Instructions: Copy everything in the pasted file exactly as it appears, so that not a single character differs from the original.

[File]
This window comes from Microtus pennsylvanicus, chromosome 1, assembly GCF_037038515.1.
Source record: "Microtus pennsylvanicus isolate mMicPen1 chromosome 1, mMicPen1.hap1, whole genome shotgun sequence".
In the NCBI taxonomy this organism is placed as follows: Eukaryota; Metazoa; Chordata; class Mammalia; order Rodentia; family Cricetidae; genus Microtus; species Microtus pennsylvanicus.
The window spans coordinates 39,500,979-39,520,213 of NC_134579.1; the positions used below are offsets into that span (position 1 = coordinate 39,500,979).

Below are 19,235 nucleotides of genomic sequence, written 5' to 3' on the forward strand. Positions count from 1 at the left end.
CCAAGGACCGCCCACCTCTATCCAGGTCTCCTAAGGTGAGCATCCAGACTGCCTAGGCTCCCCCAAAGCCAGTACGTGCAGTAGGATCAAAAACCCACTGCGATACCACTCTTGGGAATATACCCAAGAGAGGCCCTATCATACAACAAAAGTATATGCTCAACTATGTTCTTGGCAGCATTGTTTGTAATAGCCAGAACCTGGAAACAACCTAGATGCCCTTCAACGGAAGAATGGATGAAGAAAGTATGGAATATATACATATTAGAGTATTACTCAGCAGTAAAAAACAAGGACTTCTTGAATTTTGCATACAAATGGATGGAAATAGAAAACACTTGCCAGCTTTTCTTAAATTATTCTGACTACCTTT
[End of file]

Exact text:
This window comes from Microtus pennsylvanicus, chromosome 1, assembly GCF_037038515.1.
Source record: "Microtus pennsylvanicus isolate mMicPen1 chromosome 1, mMicPen1.hap1, whole genome shotgun sequence".
In the NCBI taxonomy this organism is placed as follows: Eukaryota; Metazoa; Chordata; class Mammalia; order Rodentia; family Cricetidae; genus Microtus; species Microtus pennsylvanicus.
The window spans coordinates 39,500,979-39,520,213 of NC_134579.1; the positions used below are offsets into that span (position 1 = coordinate 39,500,979).

Below are 19,235 nucleotides of genomic sequence, written 5' to 3' on the forward strand. Positions count from 1 at the left end.
CCAAGGACCGCCCACCTCTATCCAGGTCTCCTAAGGTGAGCATCCAGACTGCCTAGGCTCCCCCAAAGCCAGTACGTGCAGTAGGATCAAAAACCCACTGCGATACCACTCTTGGGAATATACCCAAGAGAGGCCCTATCATACAACAAAAGTATATGCTCAACTATGTTCTTGGCAGCATTGTTTGTAATAGCCAGAACCTGGAAACAACCTAGATGCCCTTCAACGGAAGAATGGATGAAGAAAGTATGGAATATATACATATTAGAGTATTACTCAGCAGTAAAAAACAAGGACTTCTTGAATTTTGCATACAAATGGATGGAAATAGAAAACACTTGCCAGCTTTTCTTAAATTATTCTGACTACCTTT